Using the latest in wolf research and exploring issues of animal consciousness, leadership, and the origins of the human-dog relationship, Kerasote takes readers on the journey shared with a dog he found in a Utah desert.Using the latest in wolf research and exploring issues of animal consciousness, leadership, and the origins of the human-dog relationship, Kerasote takes readers on the journey shared with a dog he found in a Utah desert.Read Less
Ted Kerasote's book is a wonderfully sensitive book, written in large part from the "dog's eye". Ted & Merle live in a small town in the Pacific North West where all dogs are communally raised. There are no "fencing out" of "fencing in"
laws or practices; there are no fights or barking dog issues. All dogs are free to wander & visit each other within the community. In short, the dogs have the same opportunity for a social life as the humans do! How Merle & Ted and their neighbors arrived at this point, is the subject of this wonderful book.
Sep 23, 2010
This book was one of the best animal/human stories I've read in a long time. Mr. Kerasote captured not only my heart but showed me some interesting facts about dogs and their kin that I never knew before. His relationship with Merle shows the love that certain people have for animals. A trait that ALL humans should have for God's creatures. The ending is sad so have some kleenex handy.
Sep 17, 2010
I really enjoyed this Psychological approach
This book was very informational on how to psychologically understand the thinking process a dog goes through. It is presented in a very readable way so anyone can get a better read on their own personal relationship with their own dog.
Sep 16, 2010
Can't Help but Love 'Em
Since we recently went through the experience so vividly told in this story. We really became "attached" to Merle. Loved the book very much. Couldn't put it down.
Sep 4, 2010
This is a great book and I would recemend this to all animal lovers.
Publishers Weekly, 2007-09-24 Kerasote, winner of the National Outdoor Book Award, draws on inspirational experiences with his beloved canine companion, Merle, and extensive research in animal behavior to advance the notion that living in harmony with our dogs requires us to embrace-rather than suppress-their natural instincts. Patrick Lawlor delivers an animated performance, both literally and figuratively. His renderings of Merle's incessant pants of enthusiasm evoke the essence of canine loyalty. Lawlor successfully navigates the potentially tricky terrain of the book's anthropomorphism. He gives voice to Kerasote's human interpretations of Merle's expressions and behaviors in a manner that manages to preserve a healthy measure of mystery and wonder. Lawlor does slightly over-reach with regard to his performance of relatively extraneous human dialogue, especially some of the ethnic accents of experts that Kerasote quotes in the text. While not all pet owners may be able to grant the degree of freedom that Kerasote afforded Merle, this heartwarming story will still manage to enlighten and entertain fans of four-legged memoirs. Simultaneous release with the Harcourt hardcover (Reviews, Apr. 9). (Aug.) Copyright 2007 Reed Business Information.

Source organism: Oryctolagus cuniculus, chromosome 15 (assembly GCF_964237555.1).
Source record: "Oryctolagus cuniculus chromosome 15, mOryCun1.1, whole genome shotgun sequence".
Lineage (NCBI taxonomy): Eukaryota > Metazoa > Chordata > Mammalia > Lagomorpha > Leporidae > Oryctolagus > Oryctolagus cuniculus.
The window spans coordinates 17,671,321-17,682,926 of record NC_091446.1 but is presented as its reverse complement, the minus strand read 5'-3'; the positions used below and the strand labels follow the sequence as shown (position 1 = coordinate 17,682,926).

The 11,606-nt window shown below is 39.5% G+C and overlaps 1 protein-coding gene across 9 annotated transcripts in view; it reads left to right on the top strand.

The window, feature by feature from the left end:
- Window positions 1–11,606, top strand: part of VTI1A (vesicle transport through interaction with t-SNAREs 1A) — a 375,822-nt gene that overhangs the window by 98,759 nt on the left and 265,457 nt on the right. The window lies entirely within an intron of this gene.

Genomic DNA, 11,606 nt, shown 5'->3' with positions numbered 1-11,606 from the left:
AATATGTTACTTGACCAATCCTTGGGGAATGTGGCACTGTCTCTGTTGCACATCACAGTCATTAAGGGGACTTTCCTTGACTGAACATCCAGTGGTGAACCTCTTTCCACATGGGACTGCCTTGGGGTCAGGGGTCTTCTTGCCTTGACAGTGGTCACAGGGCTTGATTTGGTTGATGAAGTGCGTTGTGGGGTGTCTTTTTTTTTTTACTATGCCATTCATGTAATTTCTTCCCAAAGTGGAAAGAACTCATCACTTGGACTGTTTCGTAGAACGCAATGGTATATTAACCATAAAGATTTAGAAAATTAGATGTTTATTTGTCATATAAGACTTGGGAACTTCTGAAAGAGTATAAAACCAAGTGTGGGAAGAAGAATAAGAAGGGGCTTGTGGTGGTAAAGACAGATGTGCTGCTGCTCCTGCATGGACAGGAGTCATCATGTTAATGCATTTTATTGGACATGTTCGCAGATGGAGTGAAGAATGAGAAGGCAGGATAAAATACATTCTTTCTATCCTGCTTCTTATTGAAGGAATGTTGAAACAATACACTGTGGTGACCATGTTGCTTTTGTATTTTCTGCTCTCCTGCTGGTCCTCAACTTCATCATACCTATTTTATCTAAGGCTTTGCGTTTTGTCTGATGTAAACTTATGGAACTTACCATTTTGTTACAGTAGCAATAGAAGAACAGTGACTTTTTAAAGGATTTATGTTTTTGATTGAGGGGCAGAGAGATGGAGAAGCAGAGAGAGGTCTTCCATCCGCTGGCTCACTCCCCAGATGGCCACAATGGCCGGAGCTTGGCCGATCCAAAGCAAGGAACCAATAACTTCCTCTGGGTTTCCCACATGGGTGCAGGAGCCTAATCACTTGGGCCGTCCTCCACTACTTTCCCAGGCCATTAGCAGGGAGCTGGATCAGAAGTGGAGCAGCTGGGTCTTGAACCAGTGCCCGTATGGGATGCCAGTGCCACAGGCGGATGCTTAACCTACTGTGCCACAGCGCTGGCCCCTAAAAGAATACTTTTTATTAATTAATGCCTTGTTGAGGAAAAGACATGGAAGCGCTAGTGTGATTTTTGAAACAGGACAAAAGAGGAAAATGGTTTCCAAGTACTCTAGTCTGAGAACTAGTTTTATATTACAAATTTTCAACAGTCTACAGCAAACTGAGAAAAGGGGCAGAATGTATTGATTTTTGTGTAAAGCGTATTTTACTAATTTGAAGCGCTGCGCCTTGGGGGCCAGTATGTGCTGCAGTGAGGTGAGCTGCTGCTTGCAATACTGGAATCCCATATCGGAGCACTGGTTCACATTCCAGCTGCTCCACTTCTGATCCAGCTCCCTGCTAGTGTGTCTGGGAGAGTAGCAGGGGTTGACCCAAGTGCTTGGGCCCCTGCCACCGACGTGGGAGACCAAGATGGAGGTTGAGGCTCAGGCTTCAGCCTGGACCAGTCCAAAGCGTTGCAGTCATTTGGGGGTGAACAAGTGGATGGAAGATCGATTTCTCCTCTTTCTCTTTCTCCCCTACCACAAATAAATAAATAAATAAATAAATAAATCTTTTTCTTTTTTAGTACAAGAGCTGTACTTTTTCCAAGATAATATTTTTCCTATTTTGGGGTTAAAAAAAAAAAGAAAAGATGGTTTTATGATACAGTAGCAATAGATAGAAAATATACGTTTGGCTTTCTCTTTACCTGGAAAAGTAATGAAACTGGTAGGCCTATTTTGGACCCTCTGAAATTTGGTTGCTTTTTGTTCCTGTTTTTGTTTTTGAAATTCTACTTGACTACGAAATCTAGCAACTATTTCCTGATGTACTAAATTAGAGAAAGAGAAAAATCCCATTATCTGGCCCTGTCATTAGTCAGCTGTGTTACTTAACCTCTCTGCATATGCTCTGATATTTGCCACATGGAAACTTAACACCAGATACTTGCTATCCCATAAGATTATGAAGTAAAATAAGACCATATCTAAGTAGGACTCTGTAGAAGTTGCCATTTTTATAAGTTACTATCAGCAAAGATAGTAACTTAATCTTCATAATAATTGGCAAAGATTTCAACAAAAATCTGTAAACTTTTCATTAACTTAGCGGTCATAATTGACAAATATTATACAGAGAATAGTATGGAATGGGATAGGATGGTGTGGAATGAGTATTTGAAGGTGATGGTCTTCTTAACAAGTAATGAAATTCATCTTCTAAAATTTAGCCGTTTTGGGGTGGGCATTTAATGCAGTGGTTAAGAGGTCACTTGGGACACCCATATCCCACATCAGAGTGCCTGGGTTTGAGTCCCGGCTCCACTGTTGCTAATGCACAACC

Publishers Weekly, 2007-04-09 Humorous, jubilant and touching by turns, this story of the relationship between man and dog is informed by the author's grasp of animal research and his attachment to Merle, a stray dog he adopted. A Labrador mix, Merle first appeared while the author was on a camping trip. Kerasote (Out There: In the Wild in a Wired Age), an award-winning nature writer, decided to take his canine friend home to rural Wyoming. This chronicle of their 13 years together is interspersed with studies by animal behaviorists that strengthened Kerasote's desire to see Merle as a responsible individual rather than a submissive pet. Merle set his own eating schedule (though not without early mishap), refused to hunt birds (although not elks) and, according to the author, possessed a range of emotions and sentiments similar to those of humans. Kerasote tends to anthropomorphize Merle's every look and movement, but this narrative is entertaining and Kerasote's strong love for Merle and enthusiasm for life in the wild will win over many readers. Kerasote's joyous relationship with Merle is balanced by a bittersweet account of a close relationship the author had with Alison, a neighbor and fellow dog owner. Kerasote's last weeks with the dying Merle are beautifully rendered. (July) (c) Copyright PWxyz, LLC. All rights reserved
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